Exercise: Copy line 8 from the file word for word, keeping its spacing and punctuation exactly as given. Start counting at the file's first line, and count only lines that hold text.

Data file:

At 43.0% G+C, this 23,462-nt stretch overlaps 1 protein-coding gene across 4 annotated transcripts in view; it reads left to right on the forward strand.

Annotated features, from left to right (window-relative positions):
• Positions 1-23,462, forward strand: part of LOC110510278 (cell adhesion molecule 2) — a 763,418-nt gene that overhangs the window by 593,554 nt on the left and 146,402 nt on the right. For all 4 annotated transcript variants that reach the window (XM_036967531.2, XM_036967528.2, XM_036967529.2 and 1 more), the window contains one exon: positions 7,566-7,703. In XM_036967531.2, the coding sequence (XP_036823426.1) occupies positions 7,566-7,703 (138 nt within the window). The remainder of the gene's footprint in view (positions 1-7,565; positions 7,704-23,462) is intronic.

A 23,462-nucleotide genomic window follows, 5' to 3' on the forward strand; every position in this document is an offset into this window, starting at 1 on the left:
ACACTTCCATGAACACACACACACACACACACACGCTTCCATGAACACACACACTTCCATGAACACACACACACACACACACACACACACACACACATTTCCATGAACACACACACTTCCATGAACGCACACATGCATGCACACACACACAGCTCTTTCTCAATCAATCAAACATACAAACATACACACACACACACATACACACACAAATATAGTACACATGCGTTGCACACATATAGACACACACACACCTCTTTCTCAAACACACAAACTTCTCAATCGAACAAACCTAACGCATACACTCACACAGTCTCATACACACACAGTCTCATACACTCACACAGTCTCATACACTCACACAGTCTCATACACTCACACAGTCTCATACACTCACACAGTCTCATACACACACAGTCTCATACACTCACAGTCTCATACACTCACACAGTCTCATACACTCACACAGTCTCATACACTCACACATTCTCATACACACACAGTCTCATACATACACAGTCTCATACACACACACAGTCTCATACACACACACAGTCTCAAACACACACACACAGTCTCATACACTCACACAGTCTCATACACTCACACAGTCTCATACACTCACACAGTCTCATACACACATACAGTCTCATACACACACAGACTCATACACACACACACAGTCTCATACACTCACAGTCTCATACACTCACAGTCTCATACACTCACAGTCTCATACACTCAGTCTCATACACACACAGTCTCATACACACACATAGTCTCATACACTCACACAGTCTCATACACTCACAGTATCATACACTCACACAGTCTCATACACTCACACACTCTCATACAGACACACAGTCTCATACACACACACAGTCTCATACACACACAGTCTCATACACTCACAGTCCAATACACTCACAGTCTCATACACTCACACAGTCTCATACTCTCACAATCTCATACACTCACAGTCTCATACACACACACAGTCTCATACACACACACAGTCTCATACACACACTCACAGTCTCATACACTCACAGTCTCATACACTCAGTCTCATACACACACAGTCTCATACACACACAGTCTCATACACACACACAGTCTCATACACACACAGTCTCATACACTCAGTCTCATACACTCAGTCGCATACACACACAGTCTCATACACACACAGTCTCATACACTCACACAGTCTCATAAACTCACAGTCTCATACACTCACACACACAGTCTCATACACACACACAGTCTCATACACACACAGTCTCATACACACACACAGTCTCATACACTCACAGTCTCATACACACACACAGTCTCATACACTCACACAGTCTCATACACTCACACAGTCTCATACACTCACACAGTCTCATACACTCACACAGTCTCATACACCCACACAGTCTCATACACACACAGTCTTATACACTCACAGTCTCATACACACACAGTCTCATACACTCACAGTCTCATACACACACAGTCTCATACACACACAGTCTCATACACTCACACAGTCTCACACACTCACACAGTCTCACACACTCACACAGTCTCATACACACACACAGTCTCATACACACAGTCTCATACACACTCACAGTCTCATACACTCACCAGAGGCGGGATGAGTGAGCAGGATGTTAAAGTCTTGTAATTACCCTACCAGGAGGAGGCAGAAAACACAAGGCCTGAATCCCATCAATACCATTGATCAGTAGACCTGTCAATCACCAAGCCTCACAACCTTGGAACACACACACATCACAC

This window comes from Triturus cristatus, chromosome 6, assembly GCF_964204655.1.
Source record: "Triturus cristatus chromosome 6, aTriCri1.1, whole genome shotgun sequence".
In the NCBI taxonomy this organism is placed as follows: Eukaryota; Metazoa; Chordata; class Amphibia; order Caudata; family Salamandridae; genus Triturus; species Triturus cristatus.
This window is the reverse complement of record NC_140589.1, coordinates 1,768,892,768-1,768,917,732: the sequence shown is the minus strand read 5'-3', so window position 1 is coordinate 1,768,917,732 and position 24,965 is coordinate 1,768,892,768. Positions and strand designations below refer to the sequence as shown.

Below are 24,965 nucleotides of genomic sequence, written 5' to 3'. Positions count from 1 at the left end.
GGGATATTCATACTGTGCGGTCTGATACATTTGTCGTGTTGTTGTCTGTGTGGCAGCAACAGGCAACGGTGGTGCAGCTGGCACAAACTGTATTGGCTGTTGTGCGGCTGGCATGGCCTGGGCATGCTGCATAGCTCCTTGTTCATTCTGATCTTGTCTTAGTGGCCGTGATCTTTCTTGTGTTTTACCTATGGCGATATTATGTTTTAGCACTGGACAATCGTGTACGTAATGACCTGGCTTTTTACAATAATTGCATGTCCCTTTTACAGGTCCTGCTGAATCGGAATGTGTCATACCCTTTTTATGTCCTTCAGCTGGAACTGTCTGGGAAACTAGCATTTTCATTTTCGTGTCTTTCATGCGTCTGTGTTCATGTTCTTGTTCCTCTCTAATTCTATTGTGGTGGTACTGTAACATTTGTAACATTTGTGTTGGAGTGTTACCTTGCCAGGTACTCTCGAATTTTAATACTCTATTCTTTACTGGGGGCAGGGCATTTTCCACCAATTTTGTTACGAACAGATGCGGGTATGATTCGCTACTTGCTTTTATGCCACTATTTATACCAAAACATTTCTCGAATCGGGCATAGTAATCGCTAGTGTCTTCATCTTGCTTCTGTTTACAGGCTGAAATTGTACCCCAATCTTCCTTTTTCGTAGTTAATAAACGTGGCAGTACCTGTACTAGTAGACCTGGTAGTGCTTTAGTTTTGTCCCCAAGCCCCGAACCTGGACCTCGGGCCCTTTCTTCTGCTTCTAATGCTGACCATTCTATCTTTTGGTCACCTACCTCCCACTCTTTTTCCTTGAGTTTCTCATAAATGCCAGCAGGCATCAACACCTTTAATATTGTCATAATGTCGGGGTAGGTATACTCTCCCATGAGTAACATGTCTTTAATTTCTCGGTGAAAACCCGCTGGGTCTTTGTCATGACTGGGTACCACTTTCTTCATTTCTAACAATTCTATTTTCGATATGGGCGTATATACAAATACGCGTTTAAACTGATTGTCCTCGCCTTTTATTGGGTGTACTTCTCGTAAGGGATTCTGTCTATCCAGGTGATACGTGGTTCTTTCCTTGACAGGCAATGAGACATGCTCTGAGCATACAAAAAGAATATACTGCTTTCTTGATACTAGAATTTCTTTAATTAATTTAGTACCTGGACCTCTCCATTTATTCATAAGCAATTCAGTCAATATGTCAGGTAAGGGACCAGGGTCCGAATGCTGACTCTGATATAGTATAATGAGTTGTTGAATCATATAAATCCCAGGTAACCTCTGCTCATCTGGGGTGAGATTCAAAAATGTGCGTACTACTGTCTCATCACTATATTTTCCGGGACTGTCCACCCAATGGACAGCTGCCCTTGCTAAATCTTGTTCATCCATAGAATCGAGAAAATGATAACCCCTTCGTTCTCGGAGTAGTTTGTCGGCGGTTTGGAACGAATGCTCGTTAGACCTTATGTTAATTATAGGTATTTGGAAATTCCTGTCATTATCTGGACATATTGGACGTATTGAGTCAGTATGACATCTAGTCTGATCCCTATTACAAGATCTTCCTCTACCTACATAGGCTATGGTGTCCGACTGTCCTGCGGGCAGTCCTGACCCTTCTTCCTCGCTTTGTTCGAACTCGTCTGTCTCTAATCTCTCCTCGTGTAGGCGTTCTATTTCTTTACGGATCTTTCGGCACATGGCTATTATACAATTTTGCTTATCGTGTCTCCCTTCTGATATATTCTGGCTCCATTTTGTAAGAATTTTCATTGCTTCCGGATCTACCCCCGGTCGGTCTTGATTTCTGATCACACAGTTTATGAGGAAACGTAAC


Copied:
In the NCBI taxonomy this organism is placed as follows: Eukaryota; Metazoa; Chordata; class Amphibia; order Caudata; family Salamandridae; genus Triturus; species Triturus cristatus.